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Shared Water Resources

The Nahr el-Kebir River in Lebanon, which is plagued by water hyancinth. Photo: Joelle Comair.Lebanon shares surface and groundwater with its two neighbours, Syria and Israel. The main characteristics of the country’s shared rivers – the Orontes (Al-Assi), the Nahr el Kabir and the Hasbani – are presented in Table 3. Lebanon also shares groundwater with both countries, though there is little information available on the Western Galilee Basin that is shared with Israel. Lebanon ratified the 1997 United Nations Convention on the Law of the Non-Navigational Uses of International Watercourses in 1999 and uses its principles as a baseline for its bilateral agreements on water.

Orontes (Al-Assi) River

The Orontes or Al-Assi River rises from the Hermel Mountain(s) in the northern Bekaa region of Lebanon, flows northwards through Syria to discharge in the Mediterranean Sea after crossing into Turkey. It is mainly fed by groundwater that originates from snowmelt in Mount Lebanon and the Anti-Lebanon. Its main sources are the Al-Labweh, Ain Zarqa (main flow contributor) and Daffash Springs in the Bekaa Valley. Water use in the Lebanese part of the basin is estimated at 21 MCM/yr, and consists of small-scale farming, fish farms and tourism. It is also a popular area for rafting.[1]

Developed in consultation with the Syrian government, the Assi scheme aims to develop water resources in the basin for irrigation, domestic use and hydropower. It consists of the construction of a 27 MCM diversion dam near the Ain Zarqa Spring with three pumping stations and an irrigation network for around 3,000 ha (Phase I), and a 37 MCM dam upstream of the Hermel Bridge to irrigate 3,800 ha as well as a hydroelectric power plant to provide 50 MW/day (Phase II) in the regions of Hermel and Al-Qaa.[2] A Chinese contractor working with a local partner started construction work on the dam (Phase I) in 2005, but the site was bombed by Israel during the 2006 war. This led to a dispute between the Lebanese government and the contractor on compensation for losses. After a special committee was formed in 2011 to address the issue, the Lebanese Council of Ministers renegotiated the work terms to meet the contractor’s demands, and the new contract is currently being finalized.[3] In addition to the planned development schemes, Lebanon has solicited international donors for assistance in water monitoring in the basin. Most recently the Italian Cooperation installed meteorological stations for data collection.[4]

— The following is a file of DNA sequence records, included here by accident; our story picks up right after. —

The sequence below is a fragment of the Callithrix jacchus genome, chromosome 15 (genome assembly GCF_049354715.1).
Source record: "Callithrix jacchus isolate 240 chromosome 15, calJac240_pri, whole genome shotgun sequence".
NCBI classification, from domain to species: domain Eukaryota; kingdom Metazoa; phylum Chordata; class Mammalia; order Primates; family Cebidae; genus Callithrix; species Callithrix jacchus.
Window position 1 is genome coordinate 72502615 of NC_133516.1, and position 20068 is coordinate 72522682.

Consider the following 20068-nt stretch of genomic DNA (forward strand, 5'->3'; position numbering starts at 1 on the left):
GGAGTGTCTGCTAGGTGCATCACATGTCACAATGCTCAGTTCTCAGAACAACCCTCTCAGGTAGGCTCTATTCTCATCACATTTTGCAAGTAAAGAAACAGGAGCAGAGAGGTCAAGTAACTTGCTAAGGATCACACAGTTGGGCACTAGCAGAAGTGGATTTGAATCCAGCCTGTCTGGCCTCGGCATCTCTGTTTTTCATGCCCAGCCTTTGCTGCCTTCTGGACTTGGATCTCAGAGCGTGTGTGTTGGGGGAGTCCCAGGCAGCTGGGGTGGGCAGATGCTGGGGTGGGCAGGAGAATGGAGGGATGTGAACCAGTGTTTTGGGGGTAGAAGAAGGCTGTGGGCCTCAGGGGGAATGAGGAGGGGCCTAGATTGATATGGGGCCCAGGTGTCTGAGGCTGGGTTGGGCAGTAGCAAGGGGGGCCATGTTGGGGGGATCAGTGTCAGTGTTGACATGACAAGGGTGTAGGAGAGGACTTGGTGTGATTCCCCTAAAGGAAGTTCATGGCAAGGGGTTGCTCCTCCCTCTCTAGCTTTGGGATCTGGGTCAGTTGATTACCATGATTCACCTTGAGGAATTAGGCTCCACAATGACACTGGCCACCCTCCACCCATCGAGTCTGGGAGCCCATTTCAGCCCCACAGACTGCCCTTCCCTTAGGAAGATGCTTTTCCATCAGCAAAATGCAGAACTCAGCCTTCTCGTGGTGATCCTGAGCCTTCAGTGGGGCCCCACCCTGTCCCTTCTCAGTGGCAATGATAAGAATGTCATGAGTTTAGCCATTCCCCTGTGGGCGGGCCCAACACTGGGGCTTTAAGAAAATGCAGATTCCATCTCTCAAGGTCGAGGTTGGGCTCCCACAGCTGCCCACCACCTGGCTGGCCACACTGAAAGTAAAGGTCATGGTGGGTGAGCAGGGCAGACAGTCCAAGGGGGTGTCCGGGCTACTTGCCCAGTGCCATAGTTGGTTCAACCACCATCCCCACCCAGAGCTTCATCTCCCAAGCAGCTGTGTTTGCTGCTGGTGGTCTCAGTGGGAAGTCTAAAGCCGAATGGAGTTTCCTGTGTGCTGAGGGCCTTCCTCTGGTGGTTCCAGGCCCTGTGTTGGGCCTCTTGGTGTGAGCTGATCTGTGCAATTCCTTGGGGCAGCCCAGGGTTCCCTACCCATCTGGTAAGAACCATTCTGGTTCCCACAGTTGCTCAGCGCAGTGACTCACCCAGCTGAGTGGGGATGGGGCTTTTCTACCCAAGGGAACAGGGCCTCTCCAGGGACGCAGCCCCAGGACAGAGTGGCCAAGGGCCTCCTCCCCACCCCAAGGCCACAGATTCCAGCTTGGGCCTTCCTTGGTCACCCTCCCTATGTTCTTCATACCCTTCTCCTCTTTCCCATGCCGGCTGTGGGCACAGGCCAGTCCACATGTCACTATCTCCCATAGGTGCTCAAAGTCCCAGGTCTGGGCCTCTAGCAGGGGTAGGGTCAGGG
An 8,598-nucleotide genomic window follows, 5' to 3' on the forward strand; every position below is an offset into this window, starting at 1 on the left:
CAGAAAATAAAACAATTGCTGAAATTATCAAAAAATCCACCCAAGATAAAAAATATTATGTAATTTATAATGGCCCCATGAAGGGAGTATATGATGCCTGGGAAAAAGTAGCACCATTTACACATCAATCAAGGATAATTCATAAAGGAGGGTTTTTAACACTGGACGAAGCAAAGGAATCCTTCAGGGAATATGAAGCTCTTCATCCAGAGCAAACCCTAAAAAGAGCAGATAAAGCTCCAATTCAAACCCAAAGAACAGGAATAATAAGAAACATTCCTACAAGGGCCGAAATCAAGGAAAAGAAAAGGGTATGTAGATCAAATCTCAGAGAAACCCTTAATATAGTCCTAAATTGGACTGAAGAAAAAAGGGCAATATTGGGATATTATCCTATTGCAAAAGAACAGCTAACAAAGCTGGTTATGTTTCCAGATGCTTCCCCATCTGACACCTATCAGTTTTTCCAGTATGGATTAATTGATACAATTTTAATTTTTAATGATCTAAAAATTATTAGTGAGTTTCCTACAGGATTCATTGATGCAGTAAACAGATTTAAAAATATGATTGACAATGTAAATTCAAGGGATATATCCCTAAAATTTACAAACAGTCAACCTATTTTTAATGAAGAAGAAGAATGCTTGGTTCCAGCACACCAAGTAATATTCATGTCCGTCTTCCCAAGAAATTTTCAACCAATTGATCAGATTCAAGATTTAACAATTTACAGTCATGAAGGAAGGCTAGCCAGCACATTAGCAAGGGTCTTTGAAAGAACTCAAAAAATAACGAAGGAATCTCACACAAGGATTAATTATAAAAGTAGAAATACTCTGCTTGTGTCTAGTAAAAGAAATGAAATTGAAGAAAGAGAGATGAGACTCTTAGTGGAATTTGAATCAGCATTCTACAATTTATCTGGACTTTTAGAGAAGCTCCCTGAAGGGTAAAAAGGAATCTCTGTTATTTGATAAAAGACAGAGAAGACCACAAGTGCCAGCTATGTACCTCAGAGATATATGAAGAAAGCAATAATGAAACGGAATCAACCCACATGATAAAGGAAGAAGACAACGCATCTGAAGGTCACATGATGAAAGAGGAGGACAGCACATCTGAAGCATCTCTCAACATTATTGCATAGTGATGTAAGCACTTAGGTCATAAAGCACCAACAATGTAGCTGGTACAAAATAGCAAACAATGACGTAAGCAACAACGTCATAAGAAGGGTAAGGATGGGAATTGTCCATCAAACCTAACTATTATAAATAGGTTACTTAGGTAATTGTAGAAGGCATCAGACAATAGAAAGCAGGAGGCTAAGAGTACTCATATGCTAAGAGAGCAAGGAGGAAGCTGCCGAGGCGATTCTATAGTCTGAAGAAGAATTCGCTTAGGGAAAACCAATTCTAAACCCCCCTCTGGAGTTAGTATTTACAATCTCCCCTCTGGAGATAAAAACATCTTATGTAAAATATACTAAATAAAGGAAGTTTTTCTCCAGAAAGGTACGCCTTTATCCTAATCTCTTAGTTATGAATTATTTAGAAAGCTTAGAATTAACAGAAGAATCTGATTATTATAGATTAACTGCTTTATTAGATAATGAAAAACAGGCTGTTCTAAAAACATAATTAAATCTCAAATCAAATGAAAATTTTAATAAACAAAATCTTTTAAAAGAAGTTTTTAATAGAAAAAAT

In terms of agreements, Syria and Lebanon announced in 1972 that they had signed an agreement whereby Lebanon would use about 80 MCM/yr, but this agreement never came into force. In 1976 Syria became actively engaged in military activities in Lebanon and occupied positions near the headwaters of the Orontes so that water use from the river was strictly under Syrian control. It was not until September 1994 that the two countries officially signed an agreement granting Lebanon 80 MCM/yr on the condition that the river’s resources within Lebanon reached at least 400 MCM/yr.[5] This agreement was, however, not considered favourable to Lebanon, and an amendment was effected in 1997 which identified and excluded the four sub-basins of Yammouneh, Marjhine, Jabal al-Homr and Orghosh as well as the Labweh Spring from Lebanon’s 80 MCM/yr share, thus allowing the population to use its waters for irrigation.[6] As Syria’s power over Lebanon started to recede, a further amendment was added in 2001 allowing Lebanon to construct a dam on the river.

Table 3. Main characteristics of shared rivers in Lebanon. Source: UN-ESCWA and BGR, 2013; Holst-Warhaft, G. and Steenhuis, T., 2010. Losing Paradise: The Water Crisis in the Mediterranean. Published by Ashgate; FAO, 2009.
Table 3. Main characteristics of shared rivers in Lebanon. Source: UN-ESCWA and BGR, 2013; Holst-Warhaft, G. and Steenhuis, T., 2010. Losing Paradise: The Water Crisis in the Mediterranean. Published by Ashgate; FAO, 2009.


[1] The Daily Star, 2011.
[2] Data from the Ministry of Energy and Water in Lebanon, 2002. Al-Assi Dam and Al-Qaa-Hermel Irrigation Project Report Issued by the General Directorate of Hydraulic and Electric Resources in Lebanon.
[3] Ministry of Energy and Water, 2015. Personal communication.
[4] UNESCO, 2015. Science Diplomacy and Trans-boundary Water Management: The Orontes River Case.
[5] Syrian-Lebanese Higher Council, 1994.
[6] Syrian-Lebanese Higher Council, 1997.